British Ambassador in Buenos Aires Shan Morgan has been summoned for a meeting on Monday with Argentine Foreign Affairs minister Jorge Taiana to receive a formal reply notice to the escalating diplomatic exchange between the two countries over Falklands and other South Atlantic Islands sovereignty which Argentina claims.
The recently appointed British Prime Minister David Cameron since taking office this month has reiterated UK sovereignty over the Falklands and rejected through a note verbale an Argentine presidential decree and disposition, which imposes previous request of a formal authorization for shipping to and from Argentina, the Falkland Islands, South Georgia and South Sandwich Islands. The decree is to be implemented by the Argentine Coast Guard.
The meeting with Ambassador Morgan is scheduled for Monday afternoon. The invitation document was sent by the Foreign Ministry Cabinet Chief Alberto D'Alotto.
The administration of President Cristina Kirchner in reprisal for the launching last February of a “unilateral” oil exploration round in Falklands’ waters involving four British companies, signed Decree 256/2010 and Disposition 14/2010 which pretend to control shipping in the South Atlantic but which Britain pointed out “are not complaint with International Law including the UN Convention on the Law of the Sea”.
Two of the companies have already drilled wells in the North Falkland basin and one of them Rockhopper Exploration announced it had discovered oil. The two others, one of them in partnership with the mining giant HP Billiton have announced similar drilling plans, to the south and east of the Falklands.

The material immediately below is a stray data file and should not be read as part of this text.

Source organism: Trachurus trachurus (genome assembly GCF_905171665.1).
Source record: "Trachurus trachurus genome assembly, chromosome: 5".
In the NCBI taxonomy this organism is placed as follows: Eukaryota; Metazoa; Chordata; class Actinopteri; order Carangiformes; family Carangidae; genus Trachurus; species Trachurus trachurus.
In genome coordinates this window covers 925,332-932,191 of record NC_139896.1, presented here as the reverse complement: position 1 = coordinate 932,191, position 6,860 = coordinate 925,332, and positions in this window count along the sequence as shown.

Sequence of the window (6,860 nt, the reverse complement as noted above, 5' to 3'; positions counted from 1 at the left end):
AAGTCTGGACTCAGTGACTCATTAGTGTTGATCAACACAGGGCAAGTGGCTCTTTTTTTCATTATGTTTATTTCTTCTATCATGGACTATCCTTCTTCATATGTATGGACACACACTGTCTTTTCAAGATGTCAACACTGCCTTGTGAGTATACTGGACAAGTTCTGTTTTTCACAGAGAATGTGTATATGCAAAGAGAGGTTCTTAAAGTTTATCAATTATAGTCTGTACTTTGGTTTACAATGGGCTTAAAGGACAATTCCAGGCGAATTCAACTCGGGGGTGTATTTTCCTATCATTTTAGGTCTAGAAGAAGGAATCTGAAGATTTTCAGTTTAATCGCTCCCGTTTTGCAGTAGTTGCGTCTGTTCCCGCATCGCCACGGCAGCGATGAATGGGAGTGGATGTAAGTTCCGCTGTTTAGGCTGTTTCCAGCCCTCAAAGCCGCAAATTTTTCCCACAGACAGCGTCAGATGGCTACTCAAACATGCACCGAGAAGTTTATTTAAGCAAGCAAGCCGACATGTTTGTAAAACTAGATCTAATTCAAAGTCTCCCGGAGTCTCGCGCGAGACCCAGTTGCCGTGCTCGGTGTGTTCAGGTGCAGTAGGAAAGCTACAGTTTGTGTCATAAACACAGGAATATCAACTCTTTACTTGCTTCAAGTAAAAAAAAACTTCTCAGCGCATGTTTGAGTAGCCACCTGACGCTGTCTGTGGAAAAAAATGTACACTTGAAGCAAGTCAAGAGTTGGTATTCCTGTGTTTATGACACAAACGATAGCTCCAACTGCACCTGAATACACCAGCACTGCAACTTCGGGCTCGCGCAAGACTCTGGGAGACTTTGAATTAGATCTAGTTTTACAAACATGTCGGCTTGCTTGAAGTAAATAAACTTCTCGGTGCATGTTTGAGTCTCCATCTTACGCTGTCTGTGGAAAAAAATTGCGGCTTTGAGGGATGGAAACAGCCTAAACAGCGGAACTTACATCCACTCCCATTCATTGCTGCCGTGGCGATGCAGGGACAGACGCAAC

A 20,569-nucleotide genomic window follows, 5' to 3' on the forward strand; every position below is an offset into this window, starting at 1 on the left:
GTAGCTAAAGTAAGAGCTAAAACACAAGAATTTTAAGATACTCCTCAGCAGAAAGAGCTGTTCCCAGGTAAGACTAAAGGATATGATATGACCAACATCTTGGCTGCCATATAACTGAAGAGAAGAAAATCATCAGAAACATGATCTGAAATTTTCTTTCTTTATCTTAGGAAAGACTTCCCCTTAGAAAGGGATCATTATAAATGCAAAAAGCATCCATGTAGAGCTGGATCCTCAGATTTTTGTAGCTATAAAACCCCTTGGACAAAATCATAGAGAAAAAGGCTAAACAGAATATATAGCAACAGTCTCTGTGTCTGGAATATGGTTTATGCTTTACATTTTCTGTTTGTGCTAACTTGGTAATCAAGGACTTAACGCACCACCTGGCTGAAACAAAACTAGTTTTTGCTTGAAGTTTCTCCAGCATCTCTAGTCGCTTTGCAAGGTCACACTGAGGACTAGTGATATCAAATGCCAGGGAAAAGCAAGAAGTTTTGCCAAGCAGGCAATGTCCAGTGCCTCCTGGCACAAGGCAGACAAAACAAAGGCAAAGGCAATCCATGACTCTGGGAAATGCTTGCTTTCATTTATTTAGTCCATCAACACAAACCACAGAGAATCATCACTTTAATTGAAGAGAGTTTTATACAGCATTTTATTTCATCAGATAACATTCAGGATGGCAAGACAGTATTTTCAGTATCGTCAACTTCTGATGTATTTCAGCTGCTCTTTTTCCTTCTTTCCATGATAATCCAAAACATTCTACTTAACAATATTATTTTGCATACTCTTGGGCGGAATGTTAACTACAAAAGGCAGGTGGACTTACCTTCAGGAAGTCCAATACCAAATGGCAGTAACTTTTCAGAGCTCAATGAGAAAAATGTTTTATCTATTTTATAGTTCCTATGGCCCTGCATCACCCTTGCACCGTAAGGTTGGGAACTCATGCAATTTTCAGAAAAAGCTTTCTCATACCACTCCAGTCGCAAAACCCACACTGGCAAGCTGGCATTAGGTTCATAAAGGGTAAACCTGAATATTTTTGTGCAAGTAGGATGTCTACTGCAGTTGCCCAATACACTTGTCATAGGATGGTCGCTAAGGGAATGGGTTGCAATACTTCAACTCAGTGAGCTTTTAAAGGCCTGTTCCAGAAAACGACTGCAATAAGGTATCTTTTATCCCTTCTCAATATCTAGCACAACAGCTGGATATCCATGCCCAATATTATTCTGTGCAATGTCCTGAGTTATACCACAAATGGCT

The exploration licences in Falklands’ waters have been issued by the Falklands government and the new British government has also reiterated that it is UK policy to encourage and support the development by the local elected government of its own hydrocarbons industry.
During last week's Mercosur and European Union leaders' summit, Mrs Kirchner had claimed the necessity of Great Britain to sit and discuss diplomatically the Falklands/Malvinas and other South Atlantic Islands sovereignty issue as has been repeatedly asked by the United Nations.
Likewise, London which has refused to hold talks said that the British government has no doubt about British sovereignty over the Falkland Islands and the surrounding coastal and maritime areas, --where the drillings are taking place—and specifically underlined that these are not within Argentina's jurisdiction. London affirms that the right to self determination is enshrined in the UN Charter and the people of the Falklands, in the free exercise of that right, have long decided to remain British.
The Argentine government argues that Decree 256 signed by Mrs Kirchner defends the interests of the Argentine people, and it looks to guarantee the protection of sovereignty and also that of all of its resources.
Argentine Deputy Foreign Affairs minister Victorio Tacetti last Friday had anticipated that a formal reply to the latest UK note verbale was “on the way”.
He added that oil drilling around the Islands “doesn't help (Argentine-UK) negotiations because if the Islands turn to be an income source, the British will defend them even more vehemently”.
Tacetti said that if defending the Falklands was only a matter of prestige for the British and it cost them money, “the discovery of oil further complicates the issue”.
However Deputy Foreign Minister Tacetti considered the British position to be “pragmatic, not ideological.”